A media conference and the Tang Quartet

Wednesday 16 May 2001 – Singapore

Liew Chin Choy asked me to join him for lunch, taken on the balcony of the Singapore Cricket Club eating a very fine chicken curry (he was very concerned that I could cope with the spicy food – it was in fact quite mild!) … a pleasant experience. Unfortunately we had to rush back to the office for a media conference.

American diva Barbara Hendricks is performing this week with the SSO, and ticket sales aren’t going well, so this is an effort to drum up more sales. The conference was attended by a reasonable number of people, including folks with video cameras. It turns out later that these aren’t from TV stations, but from internet portals who promote cultural activities through their sites.

Associate conductor Lim Yau spoke briefly, then the floor was opened to questions to Barbara Hendricks, who didn’t make any up-front statements. There was one quite inane question, then embarrassed silence. In an attempt to offer Ms Hendricks the opportunity to talk about the performance I asked her to discuss the very varied program in terms of what audiences could expect.

She spoke well for a couple of minutes on this point, then, there being no further questions for her, the resident conductor (who has a work being premiered in the program) spoke very briefly. Then Ms Hendricks, clearly embarrassed that no-one had asked her, stated that ‘as everyone seemed to know everything already, she felt she needed to say that she was delighted to be back in Singapore and looking forward to working with the SSO’. Then she allowed some photos, and everyone hopped into the buffet lunch that had been supplied.

Sacred cow atop a Hindu temple, Singapore
Sacred cow atop a Hindu temple, Singapore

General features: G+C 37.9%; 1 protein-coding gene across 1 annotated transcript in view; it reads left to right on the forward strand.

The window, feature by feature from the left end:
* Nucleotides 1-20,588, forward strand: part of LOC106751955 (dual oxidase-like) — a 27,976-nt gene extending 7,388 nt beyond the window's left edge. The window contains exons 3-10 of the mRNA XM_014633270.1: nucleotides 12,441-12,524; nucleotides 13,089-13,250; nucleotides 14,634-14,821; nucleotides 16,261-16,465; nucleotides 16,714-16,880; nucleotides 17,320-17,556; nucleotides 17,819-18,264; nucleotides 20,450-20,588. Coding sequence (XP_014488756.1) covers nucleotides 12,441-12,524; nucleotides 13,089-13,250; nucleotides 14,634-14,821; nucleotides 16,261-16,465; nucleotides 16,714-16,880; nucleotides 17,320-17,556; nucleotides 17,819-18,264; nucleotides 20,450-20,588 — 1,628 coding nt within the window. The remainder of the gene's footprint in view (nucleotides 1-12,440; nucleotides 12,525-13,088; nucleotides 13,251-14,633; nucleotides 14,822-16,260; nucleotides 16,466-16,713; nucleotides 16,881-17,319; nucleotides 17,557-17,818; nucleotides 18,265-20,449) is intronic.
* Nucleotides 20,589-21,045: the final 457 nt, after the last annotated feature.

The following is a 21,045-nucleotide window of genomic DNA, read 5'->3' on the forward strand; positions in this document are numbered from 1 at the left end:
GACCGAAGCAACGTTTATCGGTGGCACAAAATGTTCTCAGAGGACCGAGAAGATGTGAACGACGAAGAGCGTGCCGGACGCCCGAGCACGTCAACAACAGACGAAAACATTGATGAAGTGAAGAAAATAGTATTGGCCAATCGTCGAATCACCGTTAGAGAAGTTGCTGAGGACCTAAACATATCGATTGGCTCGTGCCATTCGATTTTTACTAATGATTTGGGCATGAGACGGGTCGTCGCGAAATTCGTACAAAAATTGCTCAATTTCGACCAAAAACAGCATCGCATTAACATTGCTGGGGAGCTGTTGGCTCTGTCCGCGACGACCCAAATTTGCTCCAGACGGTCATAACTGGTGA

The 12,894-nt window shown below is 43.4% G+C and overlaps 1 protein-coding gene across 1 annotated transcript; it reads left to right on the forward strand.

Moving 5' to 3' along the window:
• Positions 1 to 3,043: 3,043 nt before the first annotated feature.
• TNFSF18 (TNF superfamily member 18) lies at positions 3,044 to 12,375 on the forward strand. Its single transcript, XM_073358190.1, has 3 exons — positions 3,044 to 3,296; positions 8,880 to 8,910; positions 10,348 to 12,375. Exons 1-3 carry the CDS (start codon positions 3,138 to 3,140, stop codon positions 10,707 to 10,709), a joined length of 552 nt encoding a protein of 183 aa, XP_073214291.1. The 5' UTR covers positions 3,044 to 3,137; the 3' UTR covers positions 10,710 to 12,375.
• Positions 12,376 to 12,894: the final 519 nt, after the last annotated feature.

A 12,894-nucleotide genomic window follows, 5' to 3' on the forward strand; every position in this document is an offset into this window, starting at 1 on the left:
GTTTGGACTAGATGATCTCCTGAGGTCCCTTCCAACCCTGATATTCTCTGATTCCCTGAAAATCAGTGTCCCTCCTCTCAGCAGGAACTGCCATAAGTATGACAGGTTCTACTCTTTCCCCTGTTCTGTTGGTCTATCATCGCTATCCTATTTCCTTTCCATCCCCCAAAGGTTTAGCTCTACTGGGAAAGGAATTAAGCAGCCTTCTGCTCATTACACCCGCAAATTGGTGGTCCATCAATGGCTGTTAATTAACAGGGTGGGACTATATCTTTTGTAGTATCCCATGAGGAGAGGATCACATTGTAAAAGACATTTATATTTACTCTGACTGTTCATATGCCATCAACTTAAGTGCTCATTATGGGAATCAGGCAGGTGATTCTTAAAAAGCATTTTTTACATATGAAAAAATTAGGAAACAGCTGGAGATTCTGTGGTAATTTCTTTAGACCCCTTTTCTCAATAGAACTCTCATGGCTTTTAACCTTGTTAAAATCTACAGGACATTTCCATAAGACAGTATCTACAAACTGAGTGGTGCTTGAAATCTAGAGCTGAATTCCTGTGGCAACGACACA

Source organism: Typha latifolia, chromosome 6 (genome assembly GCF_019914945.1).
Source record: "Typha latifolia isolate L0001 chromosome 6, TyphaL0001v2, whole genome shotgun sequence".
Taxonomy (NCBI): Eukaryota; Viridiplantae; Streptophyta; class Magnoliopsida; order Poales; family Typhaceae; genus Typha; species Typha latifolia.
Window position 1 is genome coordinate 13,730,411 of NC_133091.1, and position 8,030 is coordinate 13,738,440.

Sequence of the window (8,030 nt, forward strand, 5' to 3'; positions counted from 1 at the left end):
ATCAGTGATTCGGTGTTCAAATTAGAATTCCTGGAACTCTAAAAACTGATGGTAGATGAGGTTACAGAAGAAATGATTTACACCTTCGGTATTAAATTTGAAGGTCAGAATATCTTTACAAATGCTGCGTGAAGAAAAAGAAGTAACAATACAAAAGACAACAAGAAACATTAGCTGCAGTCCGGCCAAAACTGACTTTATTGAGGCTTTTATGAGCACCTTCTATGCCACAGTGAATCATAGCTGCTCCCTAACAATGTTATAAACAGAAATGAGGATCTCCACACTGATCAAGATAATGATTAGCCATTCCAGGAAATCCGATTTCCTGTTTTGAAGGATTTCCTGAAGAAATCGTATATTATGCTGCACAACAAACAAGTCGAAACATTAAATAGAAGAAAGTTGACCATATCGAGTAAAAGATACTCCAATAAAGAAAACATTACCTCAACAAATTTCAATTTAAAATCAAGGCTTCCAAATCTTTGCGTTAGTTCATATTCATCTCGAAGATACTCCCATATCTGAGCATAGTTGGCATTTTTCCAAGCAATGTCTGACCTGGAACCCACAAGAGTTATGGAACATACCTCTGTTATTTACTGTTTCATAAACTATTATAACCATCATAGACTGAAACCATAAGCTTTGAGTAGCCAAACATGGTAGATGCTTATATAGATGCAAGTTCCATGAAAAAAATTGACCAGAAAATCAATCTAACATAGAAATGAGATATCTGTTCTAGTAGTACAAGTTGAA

Following this excitement I felt I needed a change of scene, so I hopped onto the MRT and went off to find the offices of the Australian Tourist Commission to deliver the necessary TSO materials to Julie Lithgow. Then I decided to go to the gym (this being the final day of my complimentary week pass to the Spa chain of gyms). On the way I called in at Harvey Norman in Raffles City and purchased a ‘point-and-shoot’ camera, as the view from the Spa pool deck at the Oriental Hotel is not half bad.

I wandered back to Raffles City and had dinner in the foodcourt – not the most memorable meal. I’m getting better at picking the yummy things, but in an attempt to try new things I sometimes end up with regrettable choices. I avoid all the dishes involving ‘fish head’ – although I’m sure they’re very nice! This court has a good stall serving various dim sum dishes. I’d previously enjoyed some pork wantons and prawn dumplings.

Tonight I selected some pork ribs – a bit greasy and steamed rather than grilled, although quite tasty – and ‘banana prawn balls’. I had imagined that these would contain banana prawns, but as so often on this adventure, I was wrong. They contained a slice of banana and a number of tiny pink cocktail prawns, battered and deep fried – not the most delectable morsel’s I’ve had.

I walked to the Victoria Concert Hall and purchased the cheapest ticket I could get for the T’ang Quartet, who I’d seen and enjoyed very much in Hobart during the 10 Days festival. They were giving a performance of largely the same program, but I was interested to observe the audience they drew. The concert was ‘sponsored’ or organised by one of the major shopping centres in Orchard Road – there were banners over the centre and posters all over town.

The audience, unlike the SSO’s on the previous Friday, appeared to me mostly locals. It wasn’t full, but looked quite respectable, especially given the first half was quite cutting edge new work by Asian composers. As the lights went down, I (and a few other audience members) moved forward from our cheap seats at the back of the stalls to expensive but vacant seats towards the centre.

I sat on an aisle seat next to two European women and enjoyed the performance. At interval we started chatting. I said I’d seen the quartet in Tasmania and one of them replied ‘Are you Andrew Ross?’ Sure enough, it was Anita Caviezel, who resides in Singapore but travels regularly to Tasmania where she attends TSO concerts, and her friend Miriam!

We had arranged by email to meet on this coming Friday, but I had a feeling that we would bump into each other, and sure enough…. We enjoyed the performance very much, and the usually reticent Singaporean audience even caused the quartet to give an encore, which they had not prepared, so they gave the slow movement from the Dvorak American Quartet again. After the concert I went backstage to meet the boys, who were thrilled that I’d bothered to see the same program again and said they’d love to meet and chat about attracting audiences. We swapped phone numbers and I made my way home.

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